Both cardigans are hand made.

Regarding Cashmere, Kiton's shawl collar cardigan was made, using their best "millionares cashmere", it is, as usually within Italian Cashmere very soft 'cloud soft' to touch. Sulka's cashmere also feels very very soft, but somehow more consistent.
I really do not understand the need for over milling cashmere, other than A+ Cashmere of today, its not in the same league of A+ cashmere of yesterday.

Density: Sulka it is a dense knit. You can feel the cardigan been hand made in special looms by a master artisan. When you put it on, you can feel it. It embraces you. The Kiton, feels nice, but been overmilled, feels light. You do not feel the strain of the master knitter hand, feels more like a computer/machine made garment, -but they do charge hand made prices for it- it is almost as if you are not wearing a thick shawl collar.

Construction, I'll let the pics do the talking, but again, I regard the Sulka as a masterpiece of knitwear and the Kiton as a well made, luxury/expensive garment.
Just look at the collar thickness of the Sulka cardigan, vs the thin 3 piece construction on the Kiton.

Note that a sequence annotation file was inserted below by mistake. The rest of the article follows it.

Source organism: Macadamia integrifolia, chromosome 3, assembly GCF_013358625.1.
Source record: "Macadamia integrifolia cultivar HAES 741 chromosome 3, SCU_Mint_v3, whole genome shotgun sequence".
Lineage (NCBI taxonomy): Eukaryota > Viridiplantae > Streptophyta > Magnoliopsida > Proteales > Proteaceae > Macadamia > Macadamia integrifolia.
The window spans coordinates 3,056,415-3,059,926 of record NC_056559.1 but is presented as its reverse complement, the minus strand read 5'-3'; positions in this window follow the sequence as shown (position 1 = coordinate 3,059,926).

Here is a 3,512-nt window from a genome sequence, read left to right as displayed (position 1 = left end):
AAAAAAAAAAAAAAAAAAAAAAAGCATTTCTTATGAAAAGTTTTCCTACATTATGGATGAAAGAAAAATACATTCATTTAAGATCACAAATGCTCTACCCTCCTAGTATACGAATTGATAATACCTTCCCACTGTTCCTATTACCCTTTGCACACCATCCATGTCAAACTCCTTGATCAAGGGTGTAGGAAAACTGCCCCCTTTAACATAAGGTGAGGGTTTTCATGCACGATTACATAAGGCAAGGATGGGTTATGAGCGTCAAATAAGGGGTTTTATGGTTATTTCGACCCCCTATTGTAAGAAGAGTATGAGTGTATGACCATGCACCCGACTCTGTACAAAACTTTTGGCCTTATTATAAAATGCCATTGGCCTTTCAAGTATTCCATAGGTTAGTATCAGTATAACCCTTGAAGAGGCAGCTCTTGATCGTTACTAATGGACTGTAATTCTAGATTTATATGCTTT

Enjoy!
 

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The Shooman

A Pretty Face
Messages
4,299
^^^
Sulka it is a dense knit. You can feel the cardigan been hand made in special looms by a master artisan. When you put it on, you can feel it.
It embraces you.


The Kiton............. feels more like a computer/machine made garment


nailed it, perfectly said
 

Johnny

Well-Known Member
Messages
87
Very nice pieces of knits, glad to see that you have taste
Comparing apples to oranges....comparing old style made Ballantynes 7 gauges with Kiton 5 gauges and pure cashmere stiff fibre with fine thin one
That feeling of over milling is not that on the GradeA+ houses, is about the raw material...the long very fine µ fibre doesnt need to be over milled, the way to see that, is in the texture of the fibre if it has some burn out effect , hard to see with naked eye especially with medium colour and easier to see in navy or black garments. The most brands that uses a lot cheap fibre over milled, over wash their yarn to get to what these top tier houses have from the raw material already.